A Vietnamese court found 14 democracy activists guilty of subversion and sentenced them to jail terms ranging from three to 13 years, verdicts which drew immediate criticism from the United States.
The defendants are linked to Viet Tan, a Vietnamese dissident group based in the United States. Vietnam’s government has labelled it a terrorist group, but the U.S. government has said it has seen no evidence that it advocates violence.
The People’s Court in central Nghe An province sentenced three defendants to 13 years during the two-day trial, defence lawyer Nguyen Thi Hue said. She said 11 others received jail terms ranging from three to eight years. One of the three-year terms was suspended.
The defendants, including 12 Catholics, were arrested in late 2011.
Another defence lawyer, Tran Thu Nam, said they were found guilty of attending Viet Tan’s overseas training courses on nonviolent struggle and computer and Internet security. Some also protested against China’s territorial claims in the disputed South China Sea, a sensitive issue for Vietnam because of the nationalist passion the issue provokes and Hanoi’s ideological ties with Beijing.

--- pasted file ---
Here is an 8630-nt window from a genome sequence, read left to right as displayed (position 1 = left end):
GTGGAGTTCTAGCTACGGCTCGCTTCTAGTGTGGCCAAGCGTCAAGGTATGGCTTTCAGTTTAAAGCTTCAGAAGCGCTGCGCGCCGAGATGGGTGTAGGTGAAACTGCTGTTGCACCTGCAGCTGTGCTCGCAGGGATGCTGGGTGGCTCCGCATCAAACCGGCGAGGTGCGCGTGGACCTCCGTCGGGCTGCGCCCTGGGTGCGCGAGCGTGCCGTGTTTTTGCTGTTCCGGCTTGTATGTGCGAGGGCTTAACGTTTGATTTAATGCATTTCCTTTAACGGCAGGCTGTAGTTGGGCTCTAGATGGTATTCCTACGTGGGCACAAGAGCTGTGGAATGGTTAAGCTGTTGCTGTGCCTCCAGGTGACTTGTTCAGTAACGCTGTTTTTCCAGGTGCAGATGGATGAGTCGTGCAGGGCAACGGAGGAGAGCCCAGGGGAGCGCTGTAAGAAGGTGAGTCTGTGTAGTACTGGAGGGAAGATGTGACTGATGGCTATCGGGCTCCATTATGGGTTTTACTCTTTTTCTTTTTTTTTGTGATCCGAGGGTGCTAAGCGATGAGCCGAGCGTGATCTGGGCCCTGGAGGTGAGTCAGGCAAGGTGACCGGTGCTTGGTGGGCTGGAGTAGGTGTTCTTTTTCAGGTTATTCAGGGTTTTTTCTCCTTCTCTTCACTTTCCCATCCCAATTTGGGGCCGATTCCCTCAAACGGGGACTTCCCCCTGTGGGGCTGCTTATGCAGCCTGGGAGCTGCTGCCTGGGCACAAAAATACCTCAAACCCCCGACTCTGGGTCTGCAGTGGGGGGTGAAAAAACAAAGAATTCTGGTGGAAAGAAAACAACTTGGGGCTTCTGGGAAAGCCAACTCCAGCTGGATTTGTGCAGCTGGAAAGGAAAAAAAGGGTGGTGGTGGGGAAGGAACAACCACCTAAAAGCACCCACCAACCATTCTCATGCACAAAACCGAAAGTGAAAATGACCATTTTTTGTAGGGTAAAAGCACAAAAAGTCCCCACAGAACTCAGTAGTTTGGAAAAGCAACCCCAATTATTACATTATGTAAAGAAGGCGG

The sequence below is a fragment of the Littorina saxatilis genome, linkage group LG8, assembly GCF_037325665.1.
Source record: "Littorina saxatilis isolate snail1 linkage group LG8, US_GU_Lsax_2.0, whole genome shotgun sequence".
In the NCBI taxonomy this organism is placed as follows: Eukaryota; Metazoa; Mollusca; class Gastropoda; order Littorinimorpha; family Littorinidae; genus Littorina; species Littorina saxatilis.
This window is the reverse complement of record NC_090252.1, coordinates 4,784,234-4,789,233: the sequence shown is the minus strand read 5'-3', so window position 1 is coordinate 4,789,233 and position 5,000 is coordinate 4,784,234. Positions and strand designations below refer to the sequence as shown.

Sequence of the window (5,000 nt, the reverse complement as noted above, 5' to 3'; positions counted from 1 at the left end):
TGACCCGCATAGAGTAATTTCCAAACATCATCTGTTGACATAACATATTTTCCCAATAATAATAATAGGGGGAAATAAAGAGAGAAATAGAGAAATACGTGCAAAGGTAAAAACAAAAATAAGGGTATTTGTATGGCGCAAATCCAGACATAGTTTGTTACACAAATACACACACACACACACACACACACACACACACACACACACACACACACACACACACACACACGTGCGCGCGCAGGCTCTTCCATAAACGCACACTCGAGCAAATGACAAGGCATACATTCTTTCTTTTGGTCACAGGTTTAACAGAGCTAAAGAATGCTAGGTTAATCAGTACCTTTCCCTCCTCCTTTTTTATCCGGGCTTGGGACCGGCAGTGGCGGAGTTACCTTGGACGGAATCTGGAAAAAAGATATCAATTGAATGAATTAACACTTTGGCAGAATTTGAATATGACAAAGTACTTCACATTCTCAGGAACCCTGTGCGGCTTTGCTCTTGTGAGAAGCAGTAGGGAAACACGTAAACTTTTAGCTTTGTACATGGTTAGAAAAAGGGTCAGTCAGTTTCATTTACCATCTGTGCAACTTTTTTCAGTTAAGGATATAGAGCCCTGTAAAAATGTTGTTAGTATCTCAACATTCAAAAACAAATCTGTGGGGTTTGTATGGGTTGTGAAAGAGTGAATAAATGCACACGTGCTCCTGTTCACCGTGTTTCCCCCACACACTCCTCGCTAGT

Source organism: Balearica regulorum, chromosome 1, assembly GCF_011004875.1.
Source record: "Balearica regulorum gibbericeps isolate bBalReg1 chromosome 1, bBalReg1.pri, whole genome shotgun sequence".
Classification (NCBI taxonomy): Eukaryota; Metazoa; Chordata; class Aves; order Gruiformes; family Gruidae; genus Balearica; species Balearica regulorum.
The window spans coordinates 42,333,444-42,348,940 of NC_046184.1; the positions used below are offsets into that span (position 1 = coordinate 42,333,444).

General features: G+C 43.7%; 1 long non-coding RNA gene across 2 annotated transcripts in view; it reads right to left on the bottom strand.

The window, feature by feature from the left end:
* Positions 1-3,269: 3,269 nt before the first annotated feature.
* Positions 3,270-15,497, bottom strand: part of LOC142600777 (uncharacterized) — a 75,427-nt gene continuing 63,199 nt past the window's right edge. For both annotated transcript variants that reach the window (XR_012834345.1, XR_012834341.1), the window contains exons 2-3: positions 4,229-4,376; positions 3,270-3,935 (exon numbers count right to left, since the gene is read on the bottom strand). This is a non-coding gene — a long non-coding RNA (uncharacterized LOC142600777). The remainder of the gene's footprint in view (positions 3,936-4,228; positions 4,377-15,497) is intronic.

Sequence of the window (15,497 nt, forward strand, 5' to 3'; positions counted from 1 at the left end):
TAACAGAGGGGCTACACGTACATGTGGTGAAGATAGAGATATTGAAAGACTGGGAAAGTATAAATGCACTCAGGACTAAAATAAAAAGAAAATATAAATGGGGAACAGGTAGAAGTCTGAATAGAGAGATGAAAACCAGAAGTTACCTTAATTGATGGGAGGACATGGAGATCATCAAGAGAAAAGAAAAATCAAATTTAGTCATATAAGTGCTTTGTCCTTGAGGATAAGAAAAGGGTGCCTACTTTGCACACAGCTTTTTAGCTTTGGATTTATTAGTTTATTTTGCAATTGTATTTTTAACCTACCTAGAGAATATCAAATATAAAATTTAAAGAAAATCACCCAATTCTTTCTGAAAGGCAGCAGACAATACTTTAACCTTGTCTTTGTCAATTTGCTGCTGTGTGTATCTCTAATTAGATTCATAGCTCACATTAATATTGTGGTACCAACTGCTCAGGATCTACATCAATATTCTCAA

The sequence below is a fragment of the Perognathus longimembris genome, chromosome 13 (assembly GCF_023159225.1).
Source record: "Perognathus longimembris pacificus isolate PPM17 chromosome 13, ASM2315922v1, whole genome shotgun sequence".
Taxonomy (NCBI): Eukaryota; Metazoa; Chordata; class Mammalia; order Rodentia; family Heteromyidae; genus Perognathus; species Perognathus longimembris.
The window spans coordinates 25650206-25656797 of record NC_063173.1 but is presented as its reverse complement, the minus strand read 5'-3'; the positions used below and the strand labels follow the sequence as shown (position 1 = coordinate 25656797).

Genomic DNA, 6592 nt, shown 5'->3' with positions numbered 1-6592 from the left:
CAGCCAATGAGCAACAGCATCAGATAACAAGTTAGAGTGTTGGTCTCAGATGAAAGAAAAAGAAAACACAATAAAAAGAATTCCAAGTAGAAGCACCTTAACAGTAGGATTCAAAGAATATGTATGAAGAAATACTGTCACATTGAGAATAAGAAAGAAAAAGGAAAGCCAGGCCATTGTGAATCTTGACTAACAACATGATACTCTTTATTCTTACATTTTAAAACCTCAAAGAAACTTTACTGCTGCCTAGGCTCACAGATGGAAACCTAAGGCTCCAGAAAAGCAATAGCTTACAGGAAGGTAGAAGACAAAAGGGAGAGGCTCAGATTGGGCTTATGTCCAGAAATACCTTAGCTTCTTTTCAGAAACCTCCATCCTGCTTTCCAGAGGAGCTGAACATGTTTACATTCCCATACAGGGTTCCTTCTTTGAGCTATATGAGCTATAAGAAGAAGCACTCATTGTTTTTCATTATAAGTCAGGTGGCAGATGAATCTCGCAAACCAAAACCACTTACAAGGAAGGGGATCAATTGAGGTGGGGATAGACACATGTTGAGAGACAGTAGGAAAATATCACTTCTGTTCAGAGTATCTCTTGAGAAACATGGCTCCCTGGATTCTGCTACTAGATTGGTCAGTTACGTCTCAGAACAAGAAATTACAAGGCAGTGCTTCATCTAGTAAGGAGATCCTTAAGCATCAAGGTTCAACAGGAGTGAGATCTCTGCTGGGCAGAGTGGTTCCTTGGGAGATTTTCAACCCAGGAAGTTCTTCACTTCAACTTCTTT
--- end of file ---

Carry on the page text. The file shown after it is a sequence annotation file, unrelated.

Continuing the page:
In Washington, the State Department said it was “deeply troubled” by Wednesday’s verdicts and was raising these and other cases with the Vietnamese government.
“These convictions along with recent other detentions of a human rights lawyer and other bloggers since December 27 are part of a very disturbing human rights trend in Vietnam,” spokeswoman Victoria Nuland said.
Earlier, the U.S. Embassy in Hanoi called for immediate release of the 14 activists and all other prisoners of conscience.
Viet Tan said citizen journalists in the town had been restricted by police to their hotel rooms during the trial. “These activists have tirelessly advocated for social justice, engaged in citizen journalism and participated in peaceful demonstrations against Chinese territorial encroachment,” it said in a statement. “The Hanoi regime has shown once again its fear of civil society.”